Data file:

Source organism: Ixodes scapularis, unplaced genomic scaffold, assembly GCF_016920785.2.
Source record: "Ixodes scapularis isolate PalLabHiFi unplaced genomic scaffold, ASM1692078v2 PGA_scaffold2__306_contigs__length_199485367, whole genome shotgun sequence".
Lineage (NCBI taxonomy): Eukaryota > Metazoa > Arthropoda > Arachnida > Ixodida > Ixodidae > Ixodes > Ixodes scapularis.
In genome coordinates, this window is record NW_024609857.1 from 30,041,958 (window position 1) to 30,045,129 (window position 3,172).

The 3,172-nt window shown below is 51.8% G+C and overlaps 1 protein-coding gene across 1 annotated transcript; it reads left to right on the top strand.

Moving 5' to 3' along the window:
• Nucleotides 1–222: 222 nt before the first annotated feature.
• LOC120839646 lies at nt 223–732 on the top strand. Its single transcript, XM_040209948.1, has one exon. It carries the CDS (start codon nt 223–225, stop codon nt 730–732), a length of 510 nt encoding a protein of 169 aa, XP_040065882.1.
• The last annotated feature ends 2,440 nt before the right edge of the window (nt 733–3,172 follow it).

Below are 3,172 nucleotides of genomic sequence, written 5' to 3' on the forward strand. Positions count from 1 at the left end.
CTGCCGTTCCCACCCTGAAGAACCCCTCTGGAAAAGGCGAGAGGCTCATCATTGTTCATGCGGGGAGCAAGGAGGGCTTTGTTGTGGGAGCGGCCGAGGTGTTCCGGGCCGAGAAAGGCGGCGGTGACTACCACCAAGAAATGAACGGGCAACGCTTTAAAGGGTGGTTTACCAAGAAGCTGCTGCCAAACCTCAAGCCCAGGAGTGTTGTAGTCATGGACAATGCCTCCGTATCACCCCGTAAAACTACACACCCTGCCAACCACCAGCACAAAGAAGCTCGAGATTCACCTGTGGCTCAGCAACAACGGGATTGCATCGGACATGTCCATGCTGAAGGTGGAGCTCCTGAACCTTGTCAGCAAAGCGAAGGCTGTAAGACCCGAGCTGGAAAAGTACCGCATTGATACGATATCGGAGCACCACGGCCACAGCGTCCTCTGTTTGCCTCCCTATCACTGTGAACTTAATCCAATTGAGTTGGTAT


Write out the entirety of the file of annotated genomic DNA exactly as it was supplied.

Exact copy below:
Source organism: Ixodes scapularis, unplaced genomic scaffold, assembly GCF_016920785.2.
Source record: "Ixodes scapularis isolate PalLabHiFi unplaced genomic scaffold, ASM1692078v2 PGA_scaffold2__306_contigs__length_199485367, whole genome shotgun sequence".
Lineage (NCBI taxonomy): Eukaryota > Metazoa > Arthropoda > Arachnida > Ixodida > Ixodidae > Ixodes > Ixodes scapularis.
In genome coordinates, this window is record NW_024609857.1 from 30,041,958 (window position 1) to 30,045,129 (window position 3,172).

The 3,172-nt window shown below is 51.8% G+C and overlaps 1 protein-coding gene across 1 annotated transcript; it reads left to right on the top strand.

Moving 5' to 3' along the window:
• Nucleotides 1–222: 222 nt before the first annotated feature.
• LOC120839646 lies at nt 223–732 on the top strand. Its single transcript, XM_040209948.1, has one exon. It carries the CDS (start codon nt 223–225, stop codon nt 730–732), a length of 510 nt encoding a protein of 169 aa, XP_040065882.1.
• The last annotated feature ends 2,440 nt before the right edge of the window (nt 733–3,172 follow it).

Below are 3,172 nucleotides of genomic sequence, written 5' to 3' on the forward strand. Positions count from 1 at the left end.
CTGCCGTTCCCACCCTGAAGAACCCCTCTGGAAAAGGCGAGAGGCTCATCATTGTTCATGCGGGGAGCAAGGAGGGCTTTGTTGTGGGAGCGGCCGAGGTGTTCCGGGCCGAGAAAGGCGGCGGTGACTACCACCAAGAAATGAACGGGCAACGCTTTAAAGGGTGGTTTACCAAGAAGCTGCTGCCAAACCTCAAGCCCAGGAGTGTTGTAGTCATGGACAATGCCTCCGTATCACCCCGTAAAACTACACACCCTGCCAACCACCAGCACAAAGAAGCTCGAGATTCACCTGTGGCTCAGCAACAACGGGATTGCATCGGACATGTCCATGCTGAAGGTGGAGCTCCTGAACCTTGTCAGCAAAGCGAAGGCTGTAAGACCCGAGCTGGAAAAGTACCGCATTGATACGATATCGGAGCACCACGGCCACAGCGTCCTCTGTTTGCCTCCCTATCACTGTGAACTTAATCCAATTGAGTTGGTAT